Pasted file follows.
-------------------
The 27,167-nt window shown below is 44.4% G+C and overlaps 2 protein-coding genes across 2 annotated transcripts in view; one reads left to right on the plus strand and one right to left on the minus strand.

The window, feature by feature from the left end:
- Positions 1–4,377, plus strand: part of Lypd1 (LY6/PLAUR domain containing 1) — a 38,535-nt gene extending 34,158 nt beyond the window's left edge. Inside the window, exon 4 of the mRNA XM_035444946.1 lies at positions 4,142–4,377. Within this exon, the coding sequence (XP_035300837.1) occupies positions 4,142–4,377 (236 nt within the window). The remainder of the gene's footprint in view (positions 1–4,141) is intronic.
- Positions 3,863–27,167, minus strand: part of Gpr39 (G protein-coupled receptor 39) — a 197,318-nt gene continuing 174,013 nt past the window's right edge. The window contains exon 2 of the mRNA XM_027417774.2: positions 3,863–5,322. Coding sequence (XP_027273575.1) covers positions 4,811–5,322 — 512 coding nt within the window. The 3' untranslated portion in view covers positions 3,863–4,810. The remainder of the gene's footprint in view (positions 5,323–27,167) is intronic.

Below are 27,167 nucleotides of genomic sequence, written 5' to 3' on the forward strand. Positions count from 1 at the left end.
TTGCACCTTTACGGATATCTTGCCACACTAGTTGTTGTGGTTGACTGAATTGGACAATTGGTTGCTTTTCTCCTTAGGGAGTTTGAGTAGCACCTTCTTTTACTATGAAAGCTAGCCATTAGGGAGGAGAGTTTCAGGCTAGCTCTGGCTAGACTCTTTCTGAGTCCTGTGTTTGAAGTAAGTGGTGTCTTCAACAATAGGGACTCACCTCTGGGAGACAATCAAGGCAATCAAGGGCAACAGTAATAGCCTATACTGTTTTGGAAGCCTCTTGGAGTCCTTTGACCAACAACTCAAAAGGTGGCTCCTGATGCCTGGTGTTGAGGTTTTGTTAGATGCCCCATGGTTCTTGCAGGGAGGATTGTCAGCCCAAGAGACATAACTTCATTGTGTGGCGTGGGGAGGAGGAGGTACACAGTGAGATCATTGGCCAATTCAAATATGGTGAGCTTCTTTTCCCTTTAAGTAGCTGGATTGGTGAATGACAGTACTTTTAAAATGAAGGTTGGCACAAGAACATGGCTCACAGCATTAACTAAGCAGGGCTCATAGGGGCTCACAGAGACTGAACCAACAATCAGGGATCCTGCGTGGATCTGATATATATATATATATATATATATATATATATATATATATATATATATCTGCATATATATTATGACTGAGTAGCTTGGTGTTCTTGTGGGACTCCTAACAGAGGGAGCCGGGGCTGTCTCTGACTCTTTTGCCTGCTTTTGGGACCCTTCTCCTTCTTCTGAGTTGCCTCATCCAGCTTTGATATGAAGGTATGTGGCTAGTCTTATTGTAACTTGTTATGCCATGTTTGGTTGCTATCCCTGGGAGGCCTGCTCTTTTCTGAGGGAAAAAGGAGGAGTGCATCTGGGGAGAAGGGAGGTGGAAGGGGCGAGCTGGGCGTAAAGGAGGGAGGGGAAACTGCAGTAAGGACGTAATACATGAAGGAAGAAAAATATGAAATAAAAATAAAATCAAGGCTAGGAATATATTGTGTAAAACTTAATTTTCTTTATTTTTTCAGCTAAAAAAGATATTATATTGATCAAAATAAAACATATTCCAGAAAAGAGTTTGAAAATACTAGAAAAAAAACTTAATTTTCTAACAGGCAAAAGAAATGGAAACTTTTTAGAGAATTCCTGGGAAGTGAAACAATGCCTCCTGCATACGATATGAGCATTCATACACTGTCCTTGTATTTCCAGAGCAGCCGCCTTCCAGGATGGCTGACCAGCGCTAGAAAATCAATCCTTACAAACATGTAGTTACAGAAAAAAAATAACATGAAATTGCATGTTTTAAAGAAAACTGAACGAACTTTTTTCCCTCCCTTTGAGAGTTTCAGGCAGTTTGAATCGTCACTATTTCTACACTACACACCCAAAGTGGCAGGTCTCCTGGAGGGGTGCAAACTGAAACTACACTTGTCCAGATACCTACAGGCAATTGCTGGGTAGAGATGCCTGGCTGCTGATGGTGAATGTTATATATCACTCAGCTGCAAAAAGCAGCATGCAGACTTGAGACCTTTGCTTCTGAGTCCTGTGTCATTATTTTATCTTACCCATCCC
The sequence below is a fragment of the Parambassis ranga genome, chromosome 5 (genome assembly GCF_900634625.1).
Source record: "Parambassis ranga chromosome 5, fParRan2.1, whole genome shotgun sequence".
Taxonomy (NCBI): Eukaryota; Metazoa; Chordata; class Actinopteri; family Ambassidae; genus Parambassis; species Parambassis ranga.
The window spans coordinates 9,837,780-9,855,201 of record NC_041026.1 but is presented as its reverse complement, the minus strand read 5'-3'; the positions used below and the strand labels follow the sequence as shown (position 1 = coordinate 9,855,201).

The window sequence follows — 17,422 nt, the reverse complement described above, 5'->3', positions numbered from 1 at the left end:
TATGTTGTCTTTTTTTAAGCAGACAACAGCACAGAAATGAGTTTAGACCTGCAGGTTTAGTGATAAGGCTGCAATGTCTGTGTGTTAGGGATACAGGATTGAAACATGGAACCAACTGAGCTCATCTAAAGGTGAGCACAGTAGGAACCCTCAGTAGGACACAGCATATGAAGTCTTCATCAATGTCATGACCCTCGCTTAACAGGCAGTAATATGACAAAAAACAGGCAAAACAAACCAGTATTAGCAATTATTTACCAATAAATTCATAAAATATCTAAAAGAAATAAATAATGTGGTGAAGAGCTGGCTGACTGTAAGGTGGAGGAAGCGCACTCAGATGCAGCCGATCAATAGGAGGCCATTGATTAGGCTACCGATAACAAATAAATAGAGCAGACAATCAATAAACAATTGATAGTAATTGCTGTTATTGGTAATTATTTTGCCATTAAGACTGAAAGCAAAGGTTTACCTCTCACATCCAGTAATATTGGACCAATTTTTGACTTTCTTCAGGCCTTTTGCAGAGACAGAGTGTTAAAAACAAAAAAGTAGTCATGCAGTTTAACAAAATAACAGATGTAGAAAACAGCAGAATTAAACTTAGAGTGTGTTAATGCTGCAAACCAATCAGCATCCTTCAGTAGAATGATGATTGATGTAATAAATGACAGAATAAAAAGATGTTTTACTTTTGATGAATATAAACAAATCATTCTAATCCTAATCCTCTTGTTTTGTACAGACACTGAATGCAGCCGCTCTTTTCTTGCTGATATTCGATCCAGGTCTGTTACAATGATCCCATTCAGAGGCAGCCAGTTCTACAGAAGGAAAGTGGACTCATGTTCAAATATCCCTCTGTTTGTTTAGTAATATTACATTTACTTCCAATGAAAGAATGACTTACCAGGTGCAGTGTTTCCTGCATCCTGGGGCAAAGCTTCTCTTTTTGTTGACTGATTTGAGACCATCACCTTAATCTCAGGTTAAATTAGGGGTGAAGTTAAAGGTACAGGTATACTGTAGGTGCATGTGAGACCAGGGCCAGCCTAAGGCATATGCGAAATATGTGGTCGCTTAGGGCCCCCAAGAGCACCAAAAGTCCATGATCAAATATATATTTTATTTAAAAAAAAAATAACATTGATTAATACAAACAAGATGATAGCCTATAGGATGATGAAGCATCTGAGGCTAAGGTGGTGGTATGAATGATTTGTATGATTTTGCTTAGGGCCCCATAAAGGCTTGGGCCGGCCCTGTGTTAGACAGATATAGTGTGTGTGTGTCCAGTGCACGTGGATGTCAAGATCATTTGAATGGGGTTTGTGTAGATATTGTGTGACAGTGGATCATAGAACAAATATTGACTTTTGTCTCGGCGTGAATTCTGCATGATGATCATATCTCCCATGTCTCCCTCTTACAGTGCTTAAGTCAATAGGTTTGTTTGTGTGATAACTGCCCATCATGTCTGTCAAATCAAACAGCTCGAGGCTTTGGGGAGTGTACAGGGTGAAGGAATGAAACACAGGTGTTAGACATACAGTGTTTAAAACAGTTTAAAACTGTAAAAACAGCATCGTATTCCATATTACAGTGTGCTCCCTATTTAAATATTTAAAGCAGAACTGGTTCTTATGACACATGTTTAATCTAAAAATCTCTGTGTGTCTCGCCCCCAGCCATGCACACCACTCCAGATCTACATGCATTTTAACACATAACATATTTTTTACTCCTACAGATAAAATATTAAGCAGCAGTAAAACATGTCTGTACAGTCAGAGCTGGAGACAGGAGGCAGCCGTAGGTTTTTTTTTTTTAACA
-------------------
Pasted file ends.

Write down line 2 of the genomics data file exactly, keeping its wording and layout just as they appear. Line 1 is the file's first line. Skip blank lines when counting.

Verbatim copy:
The window, feature by feature from the left end: